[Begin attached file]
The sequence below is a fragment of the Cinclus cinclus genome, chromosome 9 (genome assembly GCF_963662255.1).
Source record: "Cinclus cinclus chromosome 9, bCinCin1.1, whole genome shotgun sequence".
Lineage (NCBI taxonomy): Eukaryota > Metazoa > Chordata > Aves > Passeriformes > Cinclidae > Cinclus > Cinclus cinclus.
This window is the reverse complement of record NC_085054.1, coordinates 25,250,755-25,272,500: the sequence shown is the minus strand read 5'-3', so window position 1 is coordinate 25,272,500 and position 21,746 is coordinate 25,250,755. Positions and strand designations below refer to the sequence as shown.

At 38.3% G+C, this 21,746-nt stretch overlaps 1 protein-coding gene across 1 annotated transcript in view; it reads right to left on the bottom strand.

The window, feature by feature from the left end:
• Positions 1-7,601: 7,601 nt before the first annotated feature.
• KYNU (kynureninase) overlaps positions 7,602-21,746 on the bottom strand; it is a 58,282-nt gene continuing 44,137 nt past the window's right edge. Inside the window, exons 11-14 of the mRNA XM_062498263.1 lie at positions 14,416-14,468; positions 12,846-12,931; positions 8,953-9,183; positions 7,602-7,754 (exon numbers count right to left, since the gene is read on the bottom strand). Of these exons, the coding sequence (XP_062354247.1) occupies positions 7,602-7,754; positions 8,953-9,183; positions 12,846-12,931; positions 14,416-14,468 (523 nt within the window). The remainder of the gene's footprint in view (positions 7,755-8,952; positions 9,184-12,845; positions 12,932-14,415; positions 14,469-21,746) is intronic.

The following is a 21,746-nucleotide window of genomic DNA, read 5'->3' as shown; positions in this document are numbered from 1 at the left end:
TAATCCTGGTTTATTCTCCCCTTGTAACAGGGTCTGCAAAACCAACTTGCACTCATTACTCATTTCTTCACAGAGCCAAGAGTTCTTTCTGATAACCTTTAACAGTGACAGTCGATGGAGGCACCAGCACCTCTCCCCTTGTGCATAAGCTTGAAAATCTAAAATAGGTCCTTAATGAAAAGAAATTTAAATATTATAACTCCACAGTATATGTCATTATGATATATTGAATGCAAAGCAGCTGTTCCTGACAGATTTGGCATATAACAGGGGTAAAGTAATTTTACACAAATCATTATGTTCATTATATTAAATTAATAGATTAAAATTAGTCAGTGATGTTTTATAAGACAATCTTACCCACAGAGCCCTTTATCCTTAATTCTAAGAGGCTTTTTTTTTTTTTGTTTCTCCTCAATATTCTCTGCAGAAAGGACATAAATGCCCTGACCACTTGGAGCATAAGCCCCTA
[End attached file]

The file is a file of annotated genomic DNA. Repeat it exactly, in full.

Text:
The sequence below is a fragment of the Cinclus cinclus genome, chromosome 9 (genome assembly GCF_963662255.1).
Source record: "Cinclus cinclus chromosome 9, bCinCin1.1, whole genome shotgun sequence".
Lineage (NCBI taxonomy): Eukaryota > Metazoa > Chordata > Aves > Passeriformes > Cinclidae > Cinclus > Cinclus cinclus.
This window is the reverse complement of record NC_085054.1, coordinates 25,250,755-25,272,500: the sequence shown is the minus strand read 5'-3', so window position 1 is coordinate 25,272,500 and position 21,746 is coordinate 25,250,755. Positions and strand designations below refer to the sequence as shown.

At 38.3% G+C, this 21,746-nt stretch overlaps 1 protein-coding gene across 1 annotated transcript in view; it reads right to left on the bottom strand.

The window, feature by feature from the left end:
• Positions 1-7,601: 7,601 nt before the first annotated feature.
• KYNU (kynureninase) overlaps positions 7,602-21,746 on the bottom strand; it is a 58,282-nt gene continuing 44,137 nt past the window's right edge. Inside the window, exons 11-14 of the mRNA XM_062498263.1 lie at positions 14,416-14,468; positions 12,846-12,931; positions 8,953-9,183; positions 7,602-7,754 (exon numbers count right to left, since the gene is read on the bottom strand). Of these exons, the coding sequence (XP_062354247.1) occupies positions 7,602-7,754; positions 8,953-9,183; positions 12,846-12,931; positions 14,416-14,468 (523 nt within the window). The remainder of the gene's footprint in view (positions 7,755-8,952; positions 9,184-12,845; positions 12,932-14,415; positions 14,469-21,746) is intronic.

The following is a 21,746-nucleotide window of genomic DNA, read 5'->3' as shown; positions in this document are numbered from 1 at the left end:
TAATCCTGGTTTATTCTCCCCTTGTAACAGGGTCTGCAAAACCAACTTGCACTCATTACTCATTTCTTCACAGAGCCAAGAGTTCTTTCTGATAACCTTTAACAGTGACAGTCGATGGAGGCACCAGCACCTCTCCCCTTGTGCATAAGCTTGAAAATCTAAAATAGGTCCTTAATGAAAAGAAATTTAAATATTATAACTCCACAGTATATGTCATTATGATATATTGAATGCAAAGCAGCTGTTCCTGACAGATTTGGCATATAACAGGGGTAAAGTAATTTTACACAAATCATTATGTTCATTATATTAAATTAATAGATTAAAATTAGTCAGTGATGTTTTATAAGACAATCTTACCCACAGAGCCCTTTATCCTTAATTCTAAGAGGCTTTTTTTTTTTTTGTTTCTCCTCAATATTCTCTGCAGAAAGGACATAAATGCCCTGACCACTTGGAGCATAAGCCCCTA